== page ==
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Original Locations of Batangas Towns and Cities and How They Changed

Image credit:  Google Earth.  Click to enlarge.

This article shows where the cities of Lipa and Tanauan along with the Municipalities of Bauan, Rosario, San Juan and Taal were once originally located as humble little settlements and how they moved over time.

These present day geopolitical units were chosen for inclusion in this article first because of the availability and reasonable believability of material about their movements over the Internet; and second since the movements were significant enough over time to be worth writing about. Batangas City, for example, began and grew from where it is still basically located. Thus, the city is not included.


Bauan in the 16th century was at the foot of Mt. Maculot close to Taal Lake. In 1662, the settlement was transferred south to Durungao, which we assume to be the barangay or village that is part of modern day Bauan. In 1671, the settlement was relocated again to a place called Sinala, which we again assume to be the village also part of modern day Bauan. The last relocation of Bauan to where it continues to be in the present was done in 1690. (Bauan official web site)

Image credit:  Google Earth.  Click to enlarge.

Lipa City

The lakeside village of Tagbakin, presently part of Lipa City, was in 1605 supposedly the first settlement of Malays who would subsequently become Lipeños. The inhabitants of the settlement fled to Lumang Lipa, presently a village part of the Municipality of Mataas-na-Kahoy, in 1724 because of the Taal Volcano eruption. They stayed until 1754 when the entire settlement again had to relocate to what is not present day Balete. Two years later, the settlement was on the move again to the city’s present day location basically as a precaution against more volcanic eruptions. (Wikipedia)

Image credit:  Google Earth.  Click to enlarge.


The Municipality of Rosario is thought to have begun as a Christian settlement along the coast of what is now the Municipality of Lobo. Pirate raids in the 18th century forced the settlers inland to what is now the Municipality of Taysan and later to present day Padre Garcia. When the town which grew from the second relocation was flattened during WWII, the American military command transferred it to what is presently Poblacion Rosario. (Wikipedia)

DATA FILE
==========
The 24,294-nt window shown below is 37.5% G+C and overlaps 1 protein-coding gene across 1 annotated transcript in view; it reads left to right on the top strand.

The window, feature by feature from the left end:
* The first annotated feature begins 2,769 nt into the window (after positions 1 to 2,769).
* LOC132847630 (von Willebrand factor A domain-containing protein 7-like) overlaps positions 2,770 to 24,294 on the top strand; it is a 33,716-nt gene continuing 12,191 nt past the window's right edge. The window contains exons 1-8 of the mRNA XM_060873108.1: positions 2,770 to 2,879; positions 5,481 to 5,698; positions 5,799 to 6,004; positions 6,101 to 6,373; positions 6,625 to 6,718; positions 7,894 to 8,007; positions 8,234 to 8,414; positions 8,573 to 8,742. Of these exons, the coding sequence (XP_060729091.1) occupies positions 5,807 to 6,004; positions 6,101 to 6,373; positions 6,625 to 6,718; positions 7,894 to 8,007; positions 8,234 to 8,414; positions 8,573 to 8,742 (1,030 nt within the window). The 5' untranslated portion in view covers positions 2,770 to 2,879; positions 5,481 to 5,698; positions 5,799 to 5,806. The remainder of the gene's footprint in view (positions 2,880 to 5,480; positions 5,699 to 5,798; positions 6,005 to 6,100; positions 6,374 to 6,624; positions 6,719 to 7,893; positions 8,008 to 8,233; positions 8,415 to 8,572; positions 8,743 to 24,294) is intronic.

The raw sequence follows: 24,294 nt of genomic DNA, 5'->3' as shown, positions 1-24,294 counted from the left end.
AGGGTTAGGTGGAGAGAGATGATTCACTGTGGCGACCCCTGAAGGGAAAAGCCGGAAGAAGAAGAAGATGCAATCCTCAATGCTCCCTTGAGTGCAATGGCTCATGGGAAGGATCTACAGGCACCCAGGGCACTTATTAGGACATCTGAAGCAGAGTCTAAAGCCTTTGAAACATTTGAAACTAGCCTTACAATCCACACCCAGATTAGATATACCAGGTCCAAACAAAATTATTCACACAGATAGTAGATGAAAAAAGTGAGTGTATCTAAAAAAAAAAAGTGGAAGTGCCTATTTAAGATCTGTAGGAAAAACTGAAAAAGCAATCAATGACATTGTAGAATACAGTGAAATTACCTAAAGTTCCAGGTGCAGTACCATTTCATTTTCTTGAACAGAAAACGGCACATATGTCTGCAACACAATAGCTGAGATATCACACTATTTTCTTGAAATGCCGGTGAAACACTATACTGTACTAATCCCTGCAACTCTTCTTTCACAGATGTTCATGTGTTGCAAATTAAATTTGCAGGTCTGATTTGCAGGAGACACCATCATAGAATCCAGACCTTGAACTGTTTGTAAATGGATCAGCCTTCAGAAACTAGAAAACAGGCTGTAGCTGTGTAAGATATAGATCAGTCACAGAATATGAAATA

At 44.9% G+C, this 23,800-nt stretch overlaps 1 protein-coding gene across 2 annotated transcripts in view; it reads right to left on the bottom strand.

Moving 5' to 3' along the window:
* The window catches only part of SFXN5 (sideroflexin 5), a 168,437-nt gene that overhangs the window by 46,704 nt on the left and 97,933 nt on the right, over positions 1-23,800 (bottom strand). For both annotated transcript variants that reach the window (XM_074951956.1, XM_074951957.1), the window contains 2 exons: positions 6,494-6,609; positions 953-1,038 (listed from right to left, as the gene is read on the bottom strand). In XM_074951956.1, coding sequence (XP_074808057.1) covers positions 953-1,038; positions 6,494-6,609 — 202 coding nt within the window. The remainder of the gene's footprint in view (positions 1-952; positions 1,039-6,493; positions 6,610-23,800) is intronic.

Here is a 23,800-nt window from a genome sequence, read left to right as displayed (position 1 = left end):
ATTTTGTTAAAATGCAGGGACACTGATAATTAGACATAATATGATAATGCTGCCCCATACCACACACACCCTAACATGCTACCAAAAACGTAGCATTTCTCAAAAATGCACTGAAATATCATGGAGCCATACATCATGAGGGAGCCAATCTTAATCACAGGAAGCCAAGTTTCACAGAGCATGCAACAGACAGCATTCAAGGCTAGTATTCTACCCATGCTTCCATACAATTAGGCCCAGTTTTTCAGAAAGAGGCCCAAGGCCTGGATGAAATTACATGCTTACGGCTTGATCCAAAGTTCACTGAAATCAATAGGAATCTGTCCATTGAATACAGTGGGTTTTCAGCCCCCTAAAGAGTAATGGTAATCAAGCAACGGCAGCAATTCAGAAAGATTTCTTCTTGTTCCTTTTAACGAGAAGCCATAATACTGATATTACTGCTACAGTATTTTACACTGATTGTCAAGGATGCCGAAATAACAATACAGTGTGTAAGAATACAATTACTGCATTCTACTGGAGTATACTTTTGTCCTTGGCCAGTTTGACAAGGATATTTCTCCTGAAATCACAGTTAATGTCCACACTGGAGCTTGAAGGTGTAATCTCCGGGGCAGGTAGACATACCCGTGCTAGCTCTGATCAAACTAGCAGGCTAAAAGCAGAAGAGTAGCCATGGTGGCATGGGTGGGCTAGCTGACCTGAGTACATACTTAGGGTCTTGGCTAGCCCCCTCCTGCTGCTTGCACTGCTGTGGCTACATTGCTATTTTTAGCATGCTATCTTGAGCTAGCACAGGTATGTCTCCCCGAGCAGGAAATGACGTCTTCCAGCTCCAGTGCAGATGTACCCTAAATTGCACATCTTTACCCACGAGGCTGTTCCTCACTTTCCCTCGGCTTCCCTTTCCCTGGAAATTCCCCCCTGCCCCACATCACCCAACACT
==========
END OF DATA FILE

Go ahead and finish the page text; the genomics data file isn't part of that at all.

Image credit:  Google Earth.  Click to enlarge.

San Juan

San Juan, which used to be a barrio of Rosario, is believed to have been originally closer to the sea and likely in the vicinity of its present day village called Pinagbayanan. Floods in 1886 forced the relocation inland of the entire village to what is likely the present day village of Calitcit. From thence likely grew modern day San Juan, which is a mere stone’s throw away from the center of town. (Wikipedia)

Image credit:  Google Earth.  Click to enlarge.


The Municipality of Taal was founded by a Spanish priest named Diego Espinas in 1572 along the coastal settlement of Balangon, which we assume to be the same village which is presently a barangay or village of the Municipality of Agoncillo. After raiding Moros razed down the settlement in 1575, Espinas led the entire population to relocate to what is presently known as the Municipality of San Nicolas. The volcano’s violent eruption in 1749 forced inhabitants to relocate once more to its present location. (Taal Heritage Town)

Image credit:  Google Earth.  Click to enlarge.


Tanauan is believed to have been evolved from settlements called Tanauan and Sala founded by Augustinian friars on the shores of Taal Lake in the 16th century. The volcanic eruption of 1749 destroyed the settlements, which forced the survivors to relocate first to what is presently Bañadero and then subsequently to what is present day Tanauan City. (Wikipedia)

Image credit:  Google Earth.  Click to enlarge.

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